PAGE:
When Jesus speaks of the “certificate of divorce” He speaks of a man made law that by-passes God’s law. God’s original intent is overruled. So, Jesus speaks of the concept of adultery to those who break the marriage vows, either through breaking up the marriage through giving of a certificate of divorce and having the wife leave the marriage to be married again, thus causing the next man whom she marries to commit adultery, as well as “making her a victim” of adultery.
According to Jesus in the Matthew 5 passage, a man can divorce his wife for the reason of adultery. In the context of the day, we have to remember that the husband is the one who is in charge and has the right to divorce his wife if he desired. Using the Deuteronomy passage we can see that the man can divorce his wife for practically any reason; it could actually be something that displeased him. The evident purpose was, as far as possible, to favor the wife, and to protect her against an unceremonious expulsion from her home and children. Professor Driver, The German the Revised Version (British and American) (Kautzsch) Yet, the wife is not addressed here that she can do the same because the wife was close to being property according to some scholars. "In all such cases where the wife was concerned as the moving party she could only demand that her husband should divorce her. The divorce was always from first to last, in Jewish law, the husband's act." The common term used in the Bible for divorce is “shilluach” 'ishshah, "the sending away of a wife" (Deuteronomy 22:19,29). We never read of "the sending away of a husband." The feminine participle, “gerushah,” "the woman thrust out," is the term applied to a divorced woman. The masculine form is not found. Professor Israel Abrahams, Cambridge, England, before "the Divorce Commission" (London, November 21, 1910)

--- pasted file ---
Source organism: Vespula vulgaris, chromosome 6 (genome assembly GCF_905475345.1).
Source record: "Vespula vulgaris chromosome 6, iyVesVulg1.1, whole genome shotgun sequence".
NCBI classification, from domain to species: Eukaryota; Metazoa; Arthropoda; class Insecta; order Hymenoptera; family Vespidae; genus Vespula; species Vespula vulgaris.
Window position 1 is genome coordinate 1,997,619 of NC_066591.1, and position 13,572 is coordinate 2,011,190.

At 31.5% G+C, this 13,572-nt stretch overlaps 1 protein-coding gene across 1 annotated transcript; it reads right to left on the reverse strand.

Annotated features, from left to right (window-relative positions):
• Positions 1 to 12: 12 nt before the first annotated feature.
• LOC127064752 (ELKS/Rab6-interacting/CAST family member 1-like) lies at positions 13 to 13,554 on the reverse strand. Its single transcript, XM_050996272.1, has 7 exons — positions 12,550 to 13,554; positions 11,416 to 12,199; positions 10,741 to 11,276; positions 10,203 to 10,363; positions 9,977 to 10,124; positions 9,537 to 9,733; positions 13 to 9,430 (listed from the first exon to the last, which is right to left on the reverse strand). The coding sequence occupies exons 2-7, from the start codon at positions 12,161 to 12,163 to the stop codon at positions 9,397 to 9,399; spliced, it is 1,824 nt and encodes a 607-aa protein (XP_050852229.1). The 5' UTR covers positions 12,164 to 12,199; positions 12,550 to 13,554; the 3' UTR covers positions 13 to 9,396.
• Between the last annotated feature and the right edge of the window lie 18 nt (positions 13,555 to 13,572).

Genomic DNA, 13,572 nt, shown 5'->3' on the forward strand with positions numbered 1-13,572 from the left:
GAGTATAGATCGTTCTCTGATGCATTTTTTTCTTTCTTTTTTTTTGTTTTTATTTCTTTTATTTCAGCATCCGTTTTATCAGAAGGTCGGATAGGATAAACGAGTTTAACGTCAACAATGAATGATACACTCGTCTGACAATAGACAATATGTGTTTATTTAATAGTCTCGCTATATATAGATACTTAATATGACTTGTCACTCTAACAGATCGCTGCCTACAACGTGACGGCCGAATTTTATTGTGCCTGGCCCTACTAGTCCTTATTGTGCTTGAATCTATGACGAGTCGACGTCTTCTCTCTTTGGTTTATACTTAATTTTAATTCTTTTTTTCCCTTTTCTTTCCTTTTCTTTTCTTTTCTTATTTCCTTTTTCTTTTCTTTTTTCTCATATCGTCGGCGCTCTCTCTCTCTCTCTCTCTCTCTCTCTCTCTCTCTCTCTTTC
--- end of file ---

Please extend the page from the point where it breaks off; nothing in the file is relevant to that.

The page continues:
Even though divorce was made possible it was not necessarily easy to do. What the law tries to do is to regulate it, usually in favor of the wife. We infer from this law that a man could divorce his wife (a) only for good cause; (b) the case must be brought before some public official; and (c) a legal document prepared and placed in the wife’s hand. These formalities, involving time and money, would act as a deterrent to hasty or rash action, which end the present law would further serve. (George Arthur Buttrick, The Interpreter’s Bible Vol 2, 473-4)